It was incredibly refreshing to get away from the familiar old tropes, but in some ways it also placed an extra layer of distance between me and the characters. It felt more like watching a grand adventure unfold than being plunged into the midst of one myself.  I enjoyed the story, but I wasn’t emotionally invested.  I wasn’t compelled to keep reading.  I feel bad about saying that, because it really is a great book, and I’m planning to read the sequel when it comes out.  I think it probably says more about me as a reader; the emotion is all very subtly drawn, dipping very shallowly into the characters and letting their feelings come across mainly through their actions and the choice of description.  Quite different from a lot of my other reading fare, and requiring more concentration on my part.

I went into this book thinking it would probably end up on my Hugo nomination ballot.  I’m not sure it makes it into my top five, but Range of Ghosts is definitely in contention.

WoGF Book Review: Graceling by Kristin Cashore

A few weeks ago, I posted about the Women of Genre Fiction Reading Challenge over at Worlds Without End.  As predicted, writing the review is the hard part.  So, more than three weeks after finishing the book, here’s my first: a review of Graceling by Kristin Cashore.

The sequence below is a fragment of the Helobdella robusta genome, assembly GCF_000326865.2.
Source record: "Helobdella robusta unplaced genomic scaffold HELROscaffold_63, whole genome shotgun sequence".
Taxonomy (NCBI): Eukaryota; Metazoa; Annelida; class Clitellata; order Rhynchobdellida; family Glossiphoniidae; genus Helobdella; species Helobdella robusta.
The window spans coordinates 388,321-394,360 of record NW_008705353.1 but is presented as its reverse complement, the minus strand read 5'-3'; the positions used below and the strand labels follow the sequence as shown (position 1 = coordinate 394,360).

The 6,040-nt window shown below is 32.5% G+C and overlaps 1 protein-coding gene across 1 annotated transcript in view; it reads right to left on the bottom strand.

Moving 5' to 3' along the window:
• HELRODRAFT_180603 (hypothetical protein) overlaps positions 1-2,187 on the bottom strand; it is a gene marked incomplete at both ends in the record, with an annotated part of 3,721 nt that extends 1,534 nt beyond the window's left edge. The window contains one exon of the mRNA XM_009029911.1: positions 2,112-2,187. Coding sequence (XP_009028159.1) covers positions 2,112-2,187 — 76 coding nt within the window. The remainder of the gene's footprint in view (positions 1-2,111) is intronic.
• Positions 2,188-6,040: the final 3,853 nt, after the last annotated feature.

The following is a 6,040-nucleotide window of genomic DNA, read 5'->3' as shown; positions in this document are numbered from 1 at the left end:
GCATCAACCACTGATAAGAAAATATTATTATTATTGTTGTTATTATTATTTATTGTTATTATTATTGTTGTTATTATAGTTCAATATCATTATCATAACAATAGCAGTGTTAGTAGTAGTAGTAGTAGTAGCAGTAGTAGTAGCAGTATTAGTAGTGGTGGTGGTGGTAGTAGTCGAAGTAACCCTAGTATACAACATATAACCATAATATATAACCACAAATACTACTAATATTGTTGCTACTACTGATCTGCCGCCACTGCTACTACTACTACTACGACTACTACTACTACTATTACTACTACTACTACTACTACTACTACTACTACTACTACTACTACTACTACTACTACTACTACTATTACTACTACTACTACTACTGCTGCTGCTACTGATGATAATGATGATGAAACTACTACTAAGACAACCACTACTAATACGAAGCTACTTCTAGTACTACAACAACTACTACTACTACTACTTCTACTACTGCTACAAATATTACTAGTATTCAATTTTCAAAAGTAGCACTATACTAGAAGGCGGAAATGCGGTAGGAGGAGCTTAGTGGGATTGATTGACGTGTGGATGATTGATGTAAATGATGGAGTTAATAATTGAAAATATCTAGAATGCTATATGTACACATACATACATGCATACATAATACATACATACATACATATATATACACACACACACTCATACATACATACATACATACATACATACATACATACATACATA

I’ve been hearing good things about Graceling for years, but the description always put me off.  A book about a smart, beautiful teenage girl with a magical talent for killing?  Right.  Maybe it’s just me, but I’ve read perhaps too many urban fantasies in the last few years about hot young women who are deadly with their weapons of choice, and I just wasn’t in the mood for another one, even if it was set in a fairy-tale kingdom.

Turns out I was wrong.  When I finally picked it up from my local library, Graceling upended all my expectations.  Katsa kills, yes, and she’s magically good at it, but that’s not what the book is about.  It’s about Katsa herself, and what it means for her to be forced to act as a thug and a killer when all she wants is to be a good person.